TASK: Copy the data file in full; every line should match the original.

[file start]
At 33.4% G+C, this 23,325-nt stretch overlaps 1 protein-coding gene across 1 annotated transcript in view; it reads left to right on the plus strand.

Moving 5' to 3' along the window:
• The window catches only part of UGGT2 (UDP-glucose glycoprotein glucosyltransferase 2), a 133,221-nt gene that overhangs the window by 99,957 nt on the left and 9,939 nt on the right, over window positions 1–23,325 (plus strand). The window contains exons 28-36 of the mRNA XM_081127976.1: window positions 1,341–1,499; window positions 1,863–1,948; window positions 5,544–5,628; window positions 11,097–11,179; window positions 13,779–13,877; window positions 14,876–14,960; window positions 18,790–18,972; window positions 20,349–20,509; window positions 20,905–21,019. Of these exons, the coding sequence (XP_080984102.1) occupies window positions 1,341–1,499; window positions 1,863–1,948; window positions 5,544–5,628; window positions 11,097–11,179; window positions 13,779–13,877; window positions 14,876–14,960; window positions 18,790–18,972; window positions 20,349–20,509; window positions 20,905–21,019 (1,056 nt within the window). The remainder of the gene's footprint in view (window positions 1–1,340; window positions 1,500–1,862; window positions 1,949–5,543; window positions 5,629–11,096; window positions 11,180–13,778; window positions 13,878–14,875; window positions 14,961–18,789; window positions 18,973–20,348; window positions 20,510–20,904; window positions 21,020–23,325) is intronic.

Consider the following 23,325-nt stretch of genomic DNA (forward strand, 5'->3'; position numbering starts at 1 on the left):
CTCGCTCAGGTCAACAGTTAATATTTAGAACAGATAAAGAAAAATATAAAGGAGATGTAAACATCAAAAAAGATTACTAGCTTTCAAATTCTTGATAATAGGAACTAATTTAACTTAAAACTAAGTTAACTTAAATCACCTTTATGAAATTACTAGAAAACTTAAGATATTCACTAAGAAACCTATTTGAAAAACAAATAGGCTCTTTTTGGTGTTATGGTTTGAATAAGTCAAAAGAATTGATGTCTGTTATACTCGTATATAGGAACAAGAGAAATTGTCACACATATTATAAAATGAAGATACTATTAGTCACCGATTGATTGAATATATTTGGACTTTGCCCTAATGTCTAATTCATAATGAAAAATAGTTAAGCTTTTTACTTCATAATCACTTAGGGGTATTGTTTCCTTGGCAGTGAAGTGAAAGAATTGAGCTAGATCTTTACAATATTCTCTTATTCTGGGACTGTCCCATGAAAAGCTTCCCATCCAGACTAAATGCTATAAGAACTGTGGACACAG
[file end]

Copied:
At 33.4% G+C, this 23,325-nt stretch overlaps 1 protein-coding gene across 1 annotated transcript in view; it reads left to right on the plus strand.

Moving 5' to 3' along the window:
• The window catches only part of UGGT2 (UDP-glucose glycoprotein glucosyltransferase 2), a 133,221-nt gene that overhangs the window by 99,957 nt on the left and 9,939 nt on the right, over window positions 1–23,325 (plus strand). The window contains exons 28-36 of the mRNA XM_081127976.1: window positions 1,341–1,499; window positions 1,863–1,948; window positions 5,544–5,628; window positions 11,097–11,179; window positions 13,779–13,877; window positions 14,876–14,960; window positions 18,790–18,972; window positions 20,349–20,509; window positions 20,905–21,019. Of these exons, the coding sequence (XP_080984102.1) occupies window positions 1,341–1,499; window positions 1,863–1,948; window positions 5,544–5,628; window positions 11,097–11,179; window positions 13,779–13,877; window positions 14,876–14,960; window positions 18,790–18,972; window positions 20,349–20,509; window positions 20,905–21,019 (1,056 nt within the window). The remainder of the gene's footprint in view (window positions 1–1,340; window positions 1,500–1,862; window positions 1,949–5,543; window positions 5,629–11,096; window positions 11,180–13,778; window positions 13,878–14,875; window positions 14,961–18,789; window positions 18,973–20,348; window positions 20,510–20,904; window positions 21,020–23,325) is intronic.

Consider the following 23,325-nt stretch of genomic DNA (forward strand, 5'->3'; position numbering starts at 1 on the left):
CTCGCTCAGGTCAACAGTTAATATTTAGAACAGATAAAGAAAAATATAAAGGAGATGTAAACATCAAAAAAGATTACTAGCTTTCAAATTCTTGATAATAGGAACTAATTTAACTTAAAACTAAGTTAACTTAAATCACCTTTATGAAATTACTAGAAAACTTAAGATATTCACTAAGAAACCTATTTGAAAAACAAATAGGCTCTTTTTGGTGTTATGGTTTGAATAAGTCAAAAGAATTGATGTCTGTTATACTCGTATATAGGAACAAGAGAAATTGTCACACATATTATAAAATGAAGATACTATTAGTCACCGATTGATTGAATATATTTGGACTTTGCCCTAATGTCTAATTCATAATGAAAAATAGTTAAGCTTTTTACTTCATAATCACTTAGGGGTATTGTTTCCTTGGCAGTGAAGTGAAAGAATTGAGCTAGATCTTTACAATATTCTCTTATTCTGGGACTGTCCCATGAAAAGCTTCCCATCCAGACTAAATGCTATAAGAACTGTGGACACAG